Fascinating memoir. Recommended for those interested in disabilities or who enjoyed Harriet McBryde Johnson's memoir.

(Library Journal review assignment)
Not very well written. Last 30 pages were better.
Elizabeth Davis
This review has been hidden because it contains spoilers. To view it, click here.
Miracle Boy Grows Up is a must read for anyone. Ben Mattlin has an incredible ability as a writer to seamlessly weave the many layers of his life into a fabric that is not only a joy to read, but also material rife with life's BIG questions. How do we create true equality in our society? What does equality mean? What does it really mean to be a good parent? We all have our challenges, even physically, but where and why do we decide that some of us are truly "disabled"? Does having what society d ...more
I feel as if subtitling this book "How the Disability Rights Revolution Saved My Sanity" is a bit disingenuous, as the author admits time and time again that he didn't even notice or care about the disability rights movement until he was in his late 30's-early 40's.

I'm left with "meh" feelings about this book - I admire the narrative of never give up, always ask, be assertive, and don't assume. On the other hand, I'm just left out in the cold and can't really find a connection. I wonder how muc
I most enjoyed Mattlin's strong, caustic voice during the raw and raunchy sections of his memoirs, which lifted the curtain on some of the most private aspects of his life. I was expecting a bit more of Movement history- there's not a lot here aside from scattered factoids about contemporary events (including a Judith Heumann shoutout, natch). Mattlin is unsparing and few people come off rosy and fresh- not his deliberately clueless brother, or his occassionally obliviously cruel father, or the ...more
A writer no less than Jay McInerney praises the book and editors at CNN decide to feature Ben Mattlin...I can only add that I could not stop reading "Miracle Boy Grows Up".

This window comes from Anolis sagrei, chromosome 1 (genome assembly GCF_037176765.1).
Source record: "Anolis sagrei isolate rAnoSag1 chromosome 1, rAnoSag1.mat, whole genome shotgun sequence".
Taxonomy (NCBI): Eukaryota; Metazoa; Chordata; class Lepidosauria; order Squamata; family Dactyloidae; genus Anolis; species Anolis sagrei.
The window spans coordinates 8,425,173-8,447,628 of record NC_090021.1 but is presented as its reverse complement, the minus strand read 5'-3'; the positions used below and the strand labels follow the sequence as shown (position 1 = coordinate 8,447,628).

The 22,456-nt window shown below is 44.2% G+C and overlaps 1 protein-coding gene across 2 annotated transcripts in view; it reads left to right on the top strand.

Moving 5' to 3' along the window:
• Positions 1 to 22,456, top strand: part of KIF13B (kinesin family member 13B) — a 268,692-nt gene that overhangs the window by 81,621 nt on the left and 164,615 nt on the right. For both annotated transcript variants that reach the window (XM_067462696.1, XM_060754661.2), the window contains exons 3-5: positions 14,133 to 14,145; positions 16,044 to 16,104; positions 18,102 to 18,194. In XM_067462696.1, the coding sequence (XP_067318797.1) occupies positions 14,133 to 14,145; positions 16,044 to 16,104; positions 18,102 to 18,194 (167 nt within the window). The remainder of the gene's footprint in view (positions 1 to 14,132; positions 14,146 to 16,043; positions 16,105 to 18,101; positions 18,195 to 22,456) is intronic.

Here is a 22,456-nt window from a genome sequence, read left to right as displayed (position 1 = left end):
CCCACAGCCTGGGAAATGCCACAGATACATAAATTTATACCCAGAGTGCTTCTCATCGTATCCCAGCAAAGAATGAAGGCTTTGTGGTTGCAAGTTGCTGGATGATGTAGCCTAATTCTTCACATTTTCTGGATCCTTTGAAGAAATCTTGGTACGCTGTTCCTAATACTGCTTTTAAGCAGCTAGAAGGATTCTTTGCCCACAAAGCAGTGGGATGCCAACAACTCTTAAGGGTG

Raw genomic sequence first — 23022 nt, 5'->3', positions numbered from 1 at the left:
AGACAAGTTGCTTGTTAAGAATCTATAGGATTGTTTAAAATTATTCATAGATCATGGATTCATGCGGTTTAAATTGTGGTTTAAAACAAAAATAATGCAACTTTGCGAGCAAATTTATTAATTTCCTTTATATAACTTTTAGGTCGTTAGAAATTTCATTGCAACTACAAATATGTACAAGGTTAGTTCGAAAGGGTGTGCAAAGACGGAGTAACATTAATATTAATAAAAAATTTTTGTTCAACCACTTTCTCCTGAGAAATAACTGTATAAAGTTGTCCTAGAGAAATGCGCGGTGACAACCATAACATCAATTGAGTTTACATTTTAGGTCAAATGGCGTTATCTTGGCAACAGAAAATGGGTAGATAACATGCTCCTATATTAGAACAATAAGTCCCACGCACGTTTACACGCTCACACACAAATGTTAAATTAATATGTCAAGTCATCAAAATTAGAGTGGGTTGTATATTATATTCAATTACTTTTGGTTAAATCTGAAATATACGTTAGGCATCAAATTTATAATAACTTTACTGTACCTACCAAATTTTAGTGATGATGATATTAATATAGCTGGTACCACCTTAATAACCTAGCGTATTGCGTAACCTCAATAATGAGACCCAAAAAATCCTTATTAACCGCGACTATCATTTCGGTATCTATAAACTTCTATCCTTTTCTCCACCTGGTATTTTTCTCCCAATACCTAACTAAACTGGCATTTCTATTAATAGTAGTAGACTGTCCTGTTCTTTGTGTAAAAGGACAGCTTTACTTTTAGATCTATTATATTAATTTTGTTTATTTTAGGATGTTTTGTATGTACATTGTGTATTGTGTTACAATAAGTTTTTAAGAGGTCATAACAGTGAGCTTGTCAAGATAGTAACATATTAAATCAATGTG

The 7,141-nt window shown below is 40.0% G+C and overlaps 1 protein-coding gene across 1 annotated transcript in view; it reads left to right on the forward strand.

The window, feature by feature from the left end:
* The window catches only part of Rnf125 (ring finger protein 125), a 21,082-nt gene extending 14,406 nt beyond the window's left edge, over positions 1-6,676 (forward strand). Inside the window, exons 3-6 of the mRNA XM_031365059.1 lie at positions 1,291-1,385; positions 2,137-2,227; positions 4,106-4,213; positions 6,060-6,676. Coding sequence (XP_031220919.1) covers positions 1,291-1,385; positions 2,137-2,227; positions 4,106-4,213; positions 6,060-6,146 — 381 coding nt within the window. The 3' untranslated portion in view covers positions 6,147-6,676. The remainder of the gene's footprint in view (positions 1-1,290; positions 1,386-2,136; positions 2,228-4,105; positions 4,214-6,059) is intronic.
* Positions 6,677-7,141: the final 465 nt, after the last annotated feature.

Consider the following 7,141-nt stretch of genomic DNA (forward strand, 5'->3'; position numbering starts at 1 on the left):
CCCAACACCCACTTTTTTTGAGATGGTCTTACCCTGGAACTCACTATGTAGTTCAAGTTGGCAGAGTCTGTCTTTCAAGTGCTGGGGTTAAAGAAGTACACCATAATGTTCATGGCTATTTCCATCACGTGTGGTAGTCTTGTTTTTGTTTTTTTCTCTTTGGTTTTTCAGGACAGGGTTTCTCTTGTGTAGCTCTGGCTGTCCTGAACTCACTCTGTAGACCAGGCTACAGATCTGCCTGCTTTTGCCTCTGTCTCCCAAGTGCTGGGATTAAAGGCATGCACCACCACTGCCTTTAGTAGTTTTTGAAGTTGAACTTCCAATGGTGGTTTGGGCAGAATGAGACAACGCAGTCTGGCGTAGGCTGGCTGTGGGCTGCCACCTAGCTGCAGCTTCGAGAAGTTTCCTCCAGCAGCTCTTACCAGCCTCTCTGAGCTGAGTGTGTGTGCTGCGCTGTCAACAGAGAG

In 1982 Ben Mattlin is admitted to a closed creative writing seminar at Harvard - not an easy feat for a sophomore - yet he is aware that he hasn't found his voice yet. 30 years later, writing his book "Miracle Boy Grows Up", he has finally found his voice.

It is a literary voice telling a story worth listening to: Ben Mattlin
I rated this book four stars, because the author was able to share his deeply personal story in such a way as to make it seem almost universal. It's a human story--a coming-of-age-and-growing-older story that many will identify with, but he also shares the details that make his story and his perspective unique and compelling. I also enjoyed the parts about the disabled rights movement that were interspersed throughout.

I was bothered quite a bit, though, by the fact that the entire book is writt
I think it's cool that Mr. Mattlin introduces the reader to some of the big names in 'disability theory'/'disability thought'? I read the first half of the book really quickly, but the second half just started to wear on me for some reason. Someone's life is someone's life, and it doesn't seem right or fair to say that you didn't 'like' their story... but there was just something that bothered me about this book. That being said, I really admire the Mattlin family--especially ML.
A memior by Ben Mattlin who tells of his life experiences as a victim of spinal muscular atrophy, a crippling nerve affliction that left him completely paralyzed and a quadraplegic. Told with honesty and candor, Mattlin brings into focus the dreadful reality of such a condition, both on himself and his family, but also what can be achieved through will power and determination. An outstanding book.

Kindle book. (L)
Lib Dallman
Just raced through this marvelous book, MIRACLE BOY GROWS UP – by a terrific story-teller! … Thank you, Ben Mattlin, for sharing your life with us. Write more!
Aug 31, 2012 Tracey marked it as to-read  ·  review of another edition
Shelves: recommended-tcpl
NPR Morning Edition 31 Aug 2012 - interview with author
$1.99 Kindle Daily Special
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Goodreads Librari...: Posting Reviews 3 32 Aug 17, 2014 03:12PM